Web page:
The Nationalist Movement Party (MHP) on Tuesday announced it will compete with its own candidates in Türkiye’s upcoming parliamentary elections, dismissing claims of running joint candidates with the ruling Justice and Development Party (AK Party) with whom it is partners with under the electoral bloc People’s Alliance.
“While it’s possible for the other two parties in the alliance to participate in the elections with their own names and candidates, it’s not a reasonable option for the MHP to be eager or make an attempt for joint candidacy,” the party leader Devlet Bahçeli said as he slammed “many recent deliberate and baseless rumors” about the issue.
“The MHP will demonstrate its democratic struggle with its emblem and esteemed deputy candidates in the elections and achieve the success it deserves,” he stressed in a move met with surprise for its potential influence on the People’s Alliance’s odds in winning the majority of Parliament seats.
Lambasting “efforts to raise misperceptions from certain circles to back the MHP into a corner and negate its 54-year history,” Bahçeli emphasized his party’s “devotion to the principles and goals” of the People’s Alliance.
He further reiterated the party’s endorsement of President Recep Tayyip Erdoğan as the alliance’s joint candidate and noted that the MHP will “work tirelessly to ensure Mr. Erdoğan is reelected.”
The People’s Alliance, which formally includes the AK Party, the MHP and the Great Union Party (BBP), recently welcomed the New Welfare Party (YRP) and the Free Cause Party (HÜDA-PAR). The parties inked an alliance protocol for the elections.
The YRP agreed to endorse the alliance and Erdoğan after its chairperson Fatih Erbakan withdrew his candidacy while HÜDA-PAR announced their parliamentary candidates would be nominated from AK Party nomination lists and the party would informally support Erdoğan.
Ali Ihsan Yavuz, deputy chair of the AK Party in charge of the party’s electoral affairs, corroborated Bahçeli’s decision, verifying that HÜDA-PAR is to run via AK Party lists while the other three parties are preparing to nominate candidates under their own names.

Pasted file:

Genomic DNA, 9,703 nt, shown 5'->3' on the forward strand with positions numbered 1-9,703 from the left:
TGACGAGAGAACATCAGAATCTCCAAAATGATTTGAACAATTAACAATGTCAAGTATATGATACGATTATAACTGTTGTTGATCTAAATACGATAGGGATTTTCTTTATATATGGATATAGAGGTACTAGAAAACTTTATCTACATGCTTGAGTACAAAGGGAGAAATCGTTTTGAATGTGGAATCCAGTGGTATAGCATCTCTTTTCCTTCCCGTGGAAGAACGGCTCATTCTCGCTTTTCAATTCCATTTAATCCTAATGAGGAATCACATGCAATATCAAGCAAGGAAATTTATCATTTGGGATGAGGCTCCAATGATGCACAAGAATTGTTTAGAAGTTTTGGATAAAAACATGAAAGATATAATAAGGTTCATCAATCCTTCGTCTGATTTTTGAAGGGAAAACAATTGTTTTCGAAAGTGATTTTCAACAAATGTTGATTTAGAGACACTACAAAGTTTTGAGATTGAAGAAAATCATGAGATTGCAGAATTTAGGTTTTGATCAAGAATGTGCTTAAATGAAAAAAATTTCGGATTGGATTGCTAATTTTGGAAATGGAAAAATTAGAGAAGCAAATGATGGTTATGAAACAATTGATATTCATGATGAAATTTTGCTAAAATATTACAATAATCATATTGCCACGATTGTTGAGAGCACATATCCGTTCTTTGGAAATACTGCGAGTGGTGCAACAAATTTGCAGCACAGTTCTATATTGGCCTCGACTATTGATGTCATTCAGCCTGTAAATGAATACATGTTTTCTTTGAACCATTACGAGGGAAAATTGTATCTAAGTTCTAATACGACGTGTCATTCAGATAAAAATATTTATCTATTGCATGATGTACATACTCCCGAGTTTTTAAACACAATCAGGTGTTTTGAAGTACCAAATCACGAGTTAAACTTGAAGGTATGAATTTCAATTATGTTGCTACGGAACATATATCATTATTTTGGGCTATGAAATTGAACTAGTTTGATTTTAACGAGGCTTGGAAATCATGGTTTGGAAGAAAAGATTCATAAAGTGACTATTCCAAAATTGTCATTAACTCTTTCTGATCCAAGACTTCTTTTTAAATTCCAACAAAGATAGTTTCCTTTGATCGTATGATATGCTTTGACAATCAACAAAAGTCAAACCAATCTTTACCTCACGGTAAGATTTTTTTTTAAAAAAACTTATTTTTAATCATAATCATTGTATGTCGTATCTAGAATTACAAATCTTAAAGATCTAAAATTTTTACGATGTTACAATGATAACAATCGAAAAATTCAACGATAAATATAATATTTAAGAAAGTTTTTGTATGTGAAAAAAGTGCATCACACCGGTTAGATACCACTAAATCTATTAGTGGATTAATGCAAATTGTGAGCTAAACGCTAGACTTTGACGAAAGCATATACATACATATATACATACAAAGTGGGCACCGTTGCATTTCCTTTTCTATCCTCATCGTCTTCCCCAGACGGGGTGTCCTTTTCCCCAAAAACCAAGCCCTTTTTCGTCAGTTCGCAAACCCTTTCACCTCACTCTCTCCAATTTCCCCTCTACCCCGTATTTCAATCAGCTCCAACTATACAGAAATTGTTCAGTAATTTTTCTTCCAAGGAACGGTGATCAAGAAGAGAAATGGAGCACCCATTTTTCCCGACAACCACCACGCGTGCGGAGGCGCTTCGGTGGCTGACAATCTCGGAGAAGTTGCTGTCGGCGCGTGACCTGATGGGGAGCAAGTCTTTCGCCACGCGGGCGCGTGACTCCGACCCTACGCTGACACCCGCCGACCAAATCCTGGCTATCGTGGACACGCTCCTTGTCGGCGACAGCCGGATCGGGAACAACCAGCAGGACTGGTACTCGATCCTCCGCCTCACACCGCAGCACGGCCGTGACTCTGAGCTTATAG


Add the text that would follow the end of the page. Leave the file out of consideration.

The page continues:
“I have been saying for a while that we see eye to eye on this matter anyway. Mr. Bahçeli’s attitude is the same as ours,” he told reporters on Wednesday.
He pointed to a clause in the Parliamentary Election Law that stipulates a party cannot compete in the election if there are no lists in 41 specific places.
“The law defines running under your own name in 41 places and preparing joint candidate lists outside of those 41 places as a hybrid model. That’s how we will be doing it,” he said.
“I cannot say anything about whether this is suitable for us or not but the parties are currently pondering over this.”
Yavuz also explained that whichever party receives the votes, their lawmaker will earn the seat; if not, the votes will be marked as null.
“Both the People’s Alliance and Nation Alliance are aware of this. What the Nation Alliance will do about it from now on remains to be seen,” he said.
The applications for parliamentary seats closed last week as some 6,025 people, primarily women, chose the AK Party, lower than some 7,000 candidates who applied in the last parliamentary election but far ahead of those who applied to the AK Party’s main rival Republican People’s Party (CHP), which received about 3,500 applications.
Candidates will compete for 600 seats in the unicameral Turkish Parliament, which is formally known as the Grand National Assembly of Türkiye (TBMM). But first, they need to move to the next step: approval of parties’ administrations. The candidate-picking process is often shrouded in mystery though loyalty to the party and political experience are among the main criteria. In other cases, parties themselves nominate candidates instead of in-person applications.
In the upcoming vote, the AK Party plans to field ministers as candidates from big cities. Erdoğan has also recently announced that Vice President Fuat Oktay will be nominated for Parliament from the capital Ankara. Erdoğan has formed a largely technocrat government and none of his ministers were members of Parliament as was the case in past governments. But the AK Party plans to change this in the upcoming elections, particularly by nominating ministers from provinces hit by the Feb. 6 earthquakes in the country’s south.
The AK Party has a three-term limit for lawmakers to run again, but the party sometimes eases the rule for certain lawmakers. It is yet unclear to whom the limit will be applied, but Erdoğan in a speech on Wednesday assured “new names” would join the ranks.
Erdoğan has three other contenders for the top office in the CHP chairperson and six-party opposition bloc Nation Alliance’s joint candidate Kemal Kılıçdaroğlu, ex-CHP member and now Homeland Party (MP) leader Muharrem Ince, and former MHP member and Ata Alliance candidate Sinan Oğan.
While Ince, a former teacher who personally lost to both Kılıçdaroğlu and Erdoğan in the 2018 presidential vote, and Oğan boast strong rhetoric, the race is broadly considered to be between Erdoğan and Kılıçdaroğlu.